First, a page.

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Film: Also in theaters

'Titanic' gets a sequel

By STEVE PERSALL, Times Film Critic

© St. Petersburg Times, published April 10, 2003


The joke in Hollywood when Titanic rolled up 11 Academy Awards and nearly $2-billion worldwide was that director James Cameron wouldn't be able to make a sequel. Then he did. Ghosts of the Abyss is a 59-minute voyage to the wreckage of the massive steamship with underwater scientists and actor Bill Paxton, who played one in the 1997 film. The film was designed for IMAX theaters with 3-D capabilities, but Tampa's Channelside Cinemas, the only local venue with those capabilities, declined Disney's deal to show it. Instead, Regal Citrus Park 20 refurbished one of its auditoriums for 3-D projection with conventional 35mm projection. The image won't be nearly as immense as it would be in IMAX form, but should be vivid if the equipment works. Nothing in Ghosts of the Abyss was scripted, including a segment in which the expedition crew is forced to the surface by mechanical problems on Sept. 11, 2001, only to discover what happened to the world while it was out of touch. Cameron blends underwater footage, computer models and snippets of Titanic to explain what happened on the ill-fated 1912 voyage. Now if he can only convince moviegoers that this is a sequel to Titanic and not The Abyss, his water-logged adventure from 1989.

Martial arts monk

The last thing anyone needs after Shanghai Knights is another buddy flick featuring an Asian martial arts expert and a Yankee wiseguy. But wait a minute. Chow Yun-Fat is leaner, meaner and speaks English more clearly than Jackie Chan, and Seann William Scott can be a cooler screen presence than goofball roles in American Pie and Dude, Where's My Car? seem to indicate. Perhaps Bulletproof Monk will actually be as exciting and humorous as preview trailers suggest. Chow plays the Monk with No Name, a spiritual butt-kicker and protector of an ancient scroll that gives superpowers to whoever possesses it. The Monk is getting old, and a new protector is required. Enter Kar (Scott), a street hustler who may be the chosen one, if he can get the hang of all that Matrix-type stuff. He had better learn fast; a sinister kung fu master wants that scroll. If you didn't guess, Bulletproof Monk is based on an underground comic book. We'll see if anyone outside that particular cult is interested when the film opens Wednesday.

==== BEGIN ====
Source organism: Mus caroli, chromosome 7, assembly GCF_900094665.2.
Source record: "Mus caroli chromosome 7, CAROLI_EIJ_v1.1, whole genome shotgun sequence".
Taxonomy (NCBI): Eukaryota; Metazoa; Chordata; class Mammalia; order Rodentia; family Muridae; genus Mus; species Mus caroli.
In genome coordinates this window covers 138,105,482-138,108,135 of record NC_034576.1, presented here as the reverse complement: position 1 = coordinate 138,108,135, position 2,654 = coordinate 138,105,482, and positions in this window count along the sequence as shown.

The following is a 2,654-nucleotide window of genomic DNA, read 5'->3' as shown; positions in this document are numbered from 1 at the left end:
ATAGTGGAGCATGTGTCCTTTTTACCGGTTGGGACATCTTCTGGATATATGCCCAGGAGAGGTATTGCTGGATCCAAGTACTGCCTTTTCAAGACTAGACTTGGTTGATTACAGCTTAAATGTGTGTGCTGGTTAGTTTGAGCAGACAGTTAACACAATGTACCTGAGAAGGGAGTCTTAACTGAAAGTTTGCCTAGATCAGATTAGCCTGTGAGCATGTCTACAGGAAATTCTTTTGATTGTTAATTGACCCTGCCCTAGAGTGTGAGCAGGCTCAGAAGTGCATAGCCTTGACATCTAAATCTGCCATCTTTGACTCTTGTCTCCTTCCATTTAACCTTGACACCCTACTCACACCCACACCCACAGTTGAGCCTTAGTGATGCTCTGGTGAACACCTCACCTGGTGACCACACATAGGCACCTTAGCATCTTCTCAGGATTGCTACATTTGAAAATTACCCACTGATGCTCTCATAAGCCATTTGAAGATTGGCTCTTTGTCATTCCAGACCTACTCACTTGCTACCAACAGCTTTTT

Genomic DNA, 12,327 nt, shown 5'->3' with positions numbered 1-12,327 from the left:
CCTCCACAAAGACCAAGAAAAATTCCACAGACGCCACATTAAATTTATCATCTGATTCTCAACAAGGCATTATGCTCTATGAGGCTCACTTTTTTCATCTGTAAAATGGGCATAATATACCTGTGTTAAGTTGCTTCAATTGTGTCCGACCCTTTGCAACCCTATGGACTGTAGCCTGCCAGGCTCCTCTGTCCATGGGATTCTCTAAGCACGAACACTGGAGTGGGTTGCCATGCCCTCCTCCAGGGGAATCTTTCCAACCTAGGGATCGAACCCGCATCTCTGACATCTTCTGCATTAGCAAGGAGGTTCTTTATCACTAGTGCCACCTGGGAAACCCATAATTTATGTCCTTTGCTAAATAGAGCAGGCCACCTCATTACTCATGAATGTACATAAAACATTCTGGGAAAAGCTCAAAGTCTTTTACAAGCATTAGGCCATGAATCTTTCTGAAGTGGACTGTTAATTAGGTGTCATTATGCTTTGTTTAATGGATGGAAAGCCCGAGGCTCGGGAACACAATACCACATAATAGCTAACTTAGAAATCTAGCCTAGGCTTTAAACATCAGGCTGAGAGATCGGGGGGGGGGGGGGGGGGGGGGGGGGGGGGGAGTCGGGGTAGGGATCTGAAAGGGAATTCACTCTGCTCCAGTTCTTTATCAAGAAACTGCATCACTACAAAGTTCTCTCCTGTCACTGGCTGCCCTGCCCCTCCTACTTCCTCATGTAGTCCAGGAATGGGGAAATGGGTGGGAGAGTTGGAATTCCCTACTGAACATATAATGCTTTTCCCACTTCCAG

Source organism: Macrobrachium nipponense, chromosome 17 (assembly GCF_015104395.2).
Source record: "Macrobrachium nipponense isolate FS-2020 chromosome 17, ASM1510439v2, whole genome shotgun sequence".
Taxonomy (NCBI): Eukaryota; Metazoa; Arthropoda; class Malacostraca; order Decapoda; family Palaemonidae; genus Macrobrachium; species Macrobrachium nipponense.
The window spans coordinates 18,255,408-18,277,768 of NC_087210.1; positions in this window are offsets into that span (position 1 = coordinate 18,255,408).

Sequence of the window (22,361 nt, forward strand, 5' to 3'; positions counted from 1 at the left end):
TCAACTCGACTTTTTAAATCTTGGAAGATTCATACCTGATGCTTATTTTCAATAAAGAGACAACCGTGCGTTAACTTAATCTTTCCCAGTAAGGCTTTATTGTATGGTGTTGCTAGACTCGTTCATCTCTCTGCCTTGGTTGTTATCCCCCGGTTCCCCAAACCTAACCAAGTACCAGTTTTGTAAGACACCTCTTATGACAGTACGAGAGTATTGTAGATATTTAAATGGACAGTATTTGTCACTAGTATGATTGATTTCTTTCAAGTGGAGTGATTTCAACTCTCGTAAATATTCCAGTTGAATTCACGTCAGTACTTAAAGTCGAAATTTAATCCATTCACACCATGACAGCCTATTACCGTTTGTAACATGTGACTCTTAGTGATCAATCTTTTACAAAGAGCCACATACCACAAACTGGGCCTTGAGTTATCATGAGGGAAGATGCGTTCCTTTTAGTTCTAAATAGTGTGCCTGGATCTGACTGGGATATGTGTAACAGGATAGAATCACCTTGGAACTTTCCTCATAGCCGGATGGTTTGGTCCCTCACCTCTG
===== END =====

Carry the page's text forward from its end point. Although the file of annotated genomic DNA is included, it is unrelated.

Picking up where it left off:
Love, Hispanic style

Hispanic culture is muy caliente in Hollywood after Frida and Pedro Almodovar (Talk to Her) won Academy Awards last month. The success of those films opens a wider path to megaplexes for Chasing Papi, a romantic comedy with rising Hispanic star Roselyn Sanchez, who recently co-starred in Basic and Boat Trip. In Chasing Papi, Sanchez plays Lorena, one of three women engaged to a serial romancer named Papi (Eduardo Verastegui). Papi has done a nifty job of juggling three lovers in three states until he inadvertently invites them all to visit Los Angeles on the same weekend. The premise has been used plenty of times in movies and TV sitcoms but rarely with minority actors, so this could be interesting. Chasing Papi opens in theaters Wednesday. A review will be in next Thursday's Weekend section.

How many corpses is too many?

Death-rocker Rob Zombie makes his directorial debut with House of 1,000 Corpses, a gorefest with a group of teenagers stranded on a road during a storm and a creepy old house nearby. We all thought the Scream trilogy hammered the final nail in that cliched coffin. Lions Gate Films wouldn't show this one to critics before Friday's opening day, and nobody can blame it. The cast is mostly unknown, but small roles are available for (very) old, familiar faces, such as Karen Black (Five Easy Pieces), Michael J. Pollard (Bonnie and Clyde) and Sid Haig (the leering guy in several women-in-prison flicks from the 1970s). The R rating is due to "strong sadistic violence/gore, sexuality and language." What? No nudity? What kind of a headbanging anti-role model does Zombie think he is?

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